SCULPTOR Wilfredo Layug was conferred the Pro Ecclesia et Pontifice award, the Holy See’s highest recognition for the laity, for his ecclesiastical art, joining the Thomasian roster of papal awardees.

Layug, 57, received the Pro Ecclesia et Pontifice award, which translates to “For the Church and Pope,” during Holy Mass at the Metropolitan Cathedral of San Fernando, Pampanga offered by Catholic Bishops’ Conference of the Philippines President and Lingayen-Dagupan Archbishop Socrates Villegas last March 8.

Layug joins the list of Thomasian papal awardees such as Chief Justice Andres Narvasa (1977), former Graduate School Dean Magdalena Villaba (1987), Dr. Milagros Fernandez (1984) and Benedictine liturgist Fr. Anscar Chupungco (2013).

In a phone interview with the Varsitarian, Layug said he was overwhelmed in receiving the papal honor.

“Diba Katoliko tayo, mahal natin ang Holy Father. Kapag binigyan ka ng ganitong karangalan, [nakaka-overwhelm]. Sinurpresa ako ni Archbishop Socrates Villegas [nung binigay ang award na ito],” Layug said.

Asked what works he considers his masterpieces, the sculptor cited the retablo behind the altar he had donated to the Pontificio Collegio Filippino in Rome and his “Our Lady of Hope,” a seven-foot Marian image placed at the sanctuary during the Mass of Pope Francis in Leyte last year.

Layug, who was unable to finish his fine arts degree in 1983 due to financial problems, said the identity of his works stemmed from the “hyperrealism” concept, describing his pieces as having “almost real” skin texture.

He said that when he was young, he sculpted a UST-inspired wooden piece, as his mother really wanted him to study in the Pontifical University.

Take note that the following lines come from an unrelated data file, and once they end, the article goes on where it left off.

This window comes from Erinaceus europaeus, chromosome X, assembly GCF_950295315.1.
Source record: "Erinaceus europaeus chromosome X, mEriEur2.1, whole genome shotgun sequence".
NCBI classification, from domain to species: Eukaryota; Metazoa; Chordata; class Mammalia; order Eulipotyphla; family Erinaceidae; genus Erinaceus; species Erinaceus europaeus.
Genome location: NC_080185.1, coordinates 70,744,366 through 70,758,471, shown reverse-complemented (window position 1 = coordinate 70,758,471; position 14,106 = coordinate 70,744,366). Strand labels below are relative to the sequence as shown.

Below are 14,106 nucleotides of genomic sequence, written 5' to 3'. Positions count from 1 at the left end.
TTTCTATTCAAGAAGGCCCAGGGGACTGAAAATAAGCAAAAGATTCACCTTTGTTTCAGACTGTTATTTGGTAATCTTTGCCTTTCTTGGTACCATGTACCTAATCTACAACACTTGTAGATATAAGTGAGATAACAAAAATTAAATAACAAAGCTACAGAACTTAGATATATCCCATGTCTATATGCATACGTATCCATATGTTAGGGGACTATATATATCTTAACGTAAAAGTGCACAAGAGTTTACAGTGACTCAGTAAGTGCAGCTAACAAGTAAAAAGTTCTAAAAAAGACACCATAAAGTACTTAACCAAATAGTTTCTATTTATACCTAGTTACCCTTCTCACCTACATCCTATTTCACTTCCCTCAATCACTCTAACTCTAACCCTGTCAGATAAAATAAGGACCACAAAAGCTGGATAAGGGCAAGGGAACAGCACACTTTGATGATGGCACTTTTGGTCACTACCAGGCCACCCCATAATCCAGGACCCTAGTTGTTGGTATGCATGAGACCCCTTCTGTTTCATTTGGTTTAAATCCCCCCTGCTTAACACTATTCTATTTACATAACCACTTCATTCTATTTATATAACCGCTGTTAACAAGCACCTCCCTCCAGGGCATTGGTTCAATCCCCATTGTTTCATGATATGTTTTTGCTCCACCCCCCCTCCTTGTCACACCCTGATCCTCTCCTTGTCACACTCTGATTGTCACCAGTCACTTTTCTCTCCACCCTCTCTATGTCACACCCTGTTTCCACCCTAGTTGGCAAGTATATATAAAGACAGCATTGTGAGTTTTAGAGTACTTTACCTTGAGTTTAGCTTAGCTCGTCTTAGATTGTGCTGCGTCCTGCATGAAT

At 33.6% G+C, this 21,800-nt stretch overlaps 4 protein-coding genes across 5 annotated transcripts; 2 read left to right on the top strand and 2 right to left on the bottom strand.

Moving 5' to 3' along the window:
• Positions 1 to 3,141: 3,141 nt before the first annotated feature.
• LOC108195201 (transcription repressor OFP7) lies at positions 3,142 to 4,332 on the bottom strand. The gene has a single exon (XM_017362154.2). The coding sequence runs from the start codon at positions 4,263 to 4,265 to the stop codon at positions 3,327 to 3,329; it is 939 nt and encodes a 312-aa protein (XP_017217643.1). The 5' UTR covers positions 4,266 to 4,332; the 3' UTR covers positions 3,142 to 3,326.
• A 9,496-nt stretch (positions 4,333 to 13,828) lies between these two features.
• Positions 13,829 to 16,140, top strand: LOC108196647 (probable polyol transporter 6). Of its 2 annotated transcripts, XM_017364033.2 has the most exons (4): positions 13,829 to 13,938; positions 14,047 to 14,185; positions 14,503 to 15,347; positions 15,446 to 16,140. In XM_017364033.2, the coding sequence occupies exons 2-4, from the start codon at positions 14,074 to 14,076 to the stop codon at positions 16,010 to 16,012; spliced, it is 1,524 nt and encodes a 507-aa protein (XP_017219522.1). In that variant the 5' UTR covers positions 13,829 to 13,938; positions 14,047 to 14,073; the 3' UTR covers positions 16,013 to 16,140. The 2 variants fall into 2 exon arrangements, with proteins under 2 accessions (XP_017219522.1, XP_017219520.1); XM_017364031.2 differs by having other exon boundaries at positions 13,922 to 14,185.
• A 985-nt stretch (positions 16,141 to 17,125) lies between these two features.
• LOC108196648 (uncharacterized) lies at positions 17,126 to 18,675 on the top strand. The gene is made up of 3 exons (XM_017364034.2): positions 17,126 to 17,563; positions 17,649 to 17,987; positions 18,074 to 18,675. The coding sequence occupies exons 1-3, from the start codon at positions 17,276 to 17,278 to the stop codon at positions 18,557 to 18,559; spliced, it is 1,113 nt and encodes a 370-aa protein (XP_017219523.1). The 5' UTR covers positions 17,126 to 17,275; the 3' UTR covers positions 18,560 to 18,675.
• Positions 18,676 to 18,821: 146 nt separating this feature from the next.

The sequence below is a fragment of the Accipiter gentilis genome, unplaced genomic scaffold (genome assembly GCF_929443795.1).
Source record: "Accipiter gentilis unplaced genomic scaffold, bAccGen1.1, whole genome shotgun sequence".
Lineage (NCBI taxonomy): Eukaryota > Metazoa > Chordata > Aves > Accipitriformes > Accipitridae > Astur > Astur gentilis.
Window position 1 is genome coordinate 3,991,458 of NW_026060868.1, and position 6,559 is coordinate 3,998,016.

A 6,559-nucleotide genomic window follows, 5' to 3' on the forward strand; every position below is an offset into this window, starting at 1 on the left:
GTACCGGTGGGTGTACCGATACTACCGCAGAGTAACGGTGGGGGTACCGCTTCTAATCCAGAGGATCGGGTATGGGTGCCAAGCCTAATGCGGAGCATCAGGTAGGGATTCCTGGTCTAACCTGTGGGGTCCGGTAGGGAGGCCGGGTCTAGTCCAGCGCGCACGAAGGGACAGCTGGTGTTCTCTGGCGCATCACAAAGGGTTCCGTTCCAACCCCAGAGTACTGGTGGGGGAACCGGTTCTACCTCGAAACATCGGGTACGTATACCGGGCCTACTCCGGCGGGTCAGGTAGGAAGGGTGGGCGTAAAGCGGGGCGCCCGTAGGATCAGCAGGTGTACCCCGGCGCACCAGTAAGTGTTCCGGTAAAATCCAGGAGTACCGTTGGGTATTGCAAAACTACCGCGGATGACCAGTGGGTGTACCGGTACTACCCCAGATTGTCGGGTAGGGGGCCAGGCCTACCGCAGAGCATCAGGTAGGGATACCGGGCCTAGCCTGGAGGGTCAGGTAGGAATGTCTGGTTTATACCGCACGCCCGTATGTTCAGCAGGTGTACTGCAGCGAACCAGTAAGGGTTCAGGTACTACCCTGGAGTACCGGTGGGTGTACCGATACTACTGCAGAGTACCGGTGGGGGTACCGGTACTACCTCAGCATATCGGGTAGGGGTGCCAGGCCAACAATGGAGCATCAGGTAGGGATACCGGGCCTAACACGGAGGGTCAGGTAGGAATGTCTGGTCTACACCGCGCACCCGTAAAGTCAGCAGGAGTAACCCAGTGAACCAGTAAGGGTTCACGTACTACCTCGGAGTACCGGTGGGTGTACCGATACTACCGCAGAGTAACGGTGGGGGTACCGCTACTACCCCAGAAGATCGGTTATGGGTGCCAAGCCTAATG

Tabak o revolver?

As a student in 1981, Layug was asked by the government of President Ferdinand Marcos to restore the woodwork of the Fort Santiago gate in Intramuros, Manila.

He underwent apprenticeship in Spain in the 1990s.

In 2009, he was awarded the Presidential Medal of Merit Award by President Gloria Macapagal Arroyo.

In 2013, he was the subject of “Dukit,” a full-feature film in the Metro Manila Film Festival’s New Wave Category by acclaimed screenwriter Armando Lao.

On June 2, he will finally receive his bachelor’s degree as a Rector’s Scholar, together with his son Josef, also a student of the College of Fine Arts and Design.

“Na-develop ko ‘yung style na ‘to. Hindi kasi parang paggising mo may talent kang ganito. It’s also inborn. I believe it’s inborn in my younger days na nakakapagtrabaho na ako ng clay,” the Pampanga-based sculptor said. “‘Yung tradition dito ng wood carving matagal na sa Betis [in Pampanga]. ‘Yun ang base ko. Tapos, in-improve ko lang ‘yun. Nakatulong ‘yung UST sa akin sa paghubog ng talent na ‘yun. Hindi naman madali iyon. Kailangan mo talagang lumabas, i-expose sa lahat.”

Other notable works include altarpieces in chapels, churches and cathedrals across the country such as Santo Domingo Church in Quezon City, Dagupan and Urdaneta in Pangasinan, San Jose, Nueva Ecija and at Loyola Memorial Park in Parañaque. Jerome P. Villanueva


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